As much of the religious world- including millions of Jews and Christians- enter their most holy of weeks, we have been forced to witness a rash of terror attacks across Europe and the Middle East.
I am almost jaded by the endless news reports of yet another attack on innocent civilians. A few weeks ago it was London. Then the car attack in Stockholm. Then the terrible bombings of churches on Palm Sunday in Egypt.
I'm sure there are a few in the last week I'm forgetting; that's how bad it's gotten.
And that's not to mention the horrendous attacks of the last few years. They are becoming such a regularity, that trying to cite them in an article about terrorism becomes a job in and of itself. I remember the Paris hostage attack, the numerous bombings in Turkey, the bombing in Belgium, the car attack in Berlin, the car attack in Nice.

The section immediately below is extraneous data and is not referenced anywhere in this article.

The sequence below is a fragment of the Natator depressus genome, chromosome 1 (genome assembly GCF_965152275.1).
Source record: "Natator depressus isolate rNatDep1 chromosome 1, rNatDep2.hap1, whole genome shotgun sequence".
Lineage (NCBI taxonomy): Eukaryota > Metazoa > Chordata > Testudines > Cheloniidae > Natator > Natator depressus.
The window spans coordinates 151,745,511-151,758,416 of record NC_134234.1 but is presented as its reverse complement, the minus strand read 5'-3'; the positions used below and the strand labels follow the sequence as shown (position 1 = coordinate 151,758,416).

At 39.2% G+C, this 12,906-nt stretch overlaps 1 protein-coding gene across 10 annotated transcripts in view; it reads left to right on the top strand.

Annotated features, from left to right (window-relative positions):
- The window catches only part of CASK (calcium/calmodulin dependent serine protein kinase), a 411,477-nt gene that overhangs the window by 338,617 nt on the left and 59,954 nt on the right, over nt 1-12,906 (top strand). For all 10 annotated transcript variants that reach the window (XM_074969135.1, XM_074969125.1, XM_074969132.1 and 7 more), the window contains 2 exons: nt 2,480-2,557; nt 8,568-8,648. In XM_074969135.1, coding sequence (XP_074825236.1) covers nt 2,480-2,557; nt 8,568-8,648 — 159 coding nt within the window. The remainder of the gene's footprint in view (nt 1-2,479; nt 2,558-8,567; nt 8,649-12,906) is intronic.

Of course, there was the attack in San Bernardino, CA. The shooting in Pulse nightclub in Orlando, FL. The car and knife attack at Ohio State. And the shooting in Fort Lauderdale airport.
And that's not to mention the ones further back in our memory, like the Boston Marathon bombing and of course, 9-11.
Am I forgetting a few? Yep.
I've been reluctant to talk about these terrorist attacks, because frankly, there are so many. Before I can finish this article and get it to the website, there might be another one. I don't say that sarcastically; it's a terrible and painful reality.
I also don't like to write about terrorism, because unless you're directly affected by it, most words seem empty and pedantic. What can I say that can really bring light to the issue? Can a single person address this growing epidemic in any way that can positively impact the situation?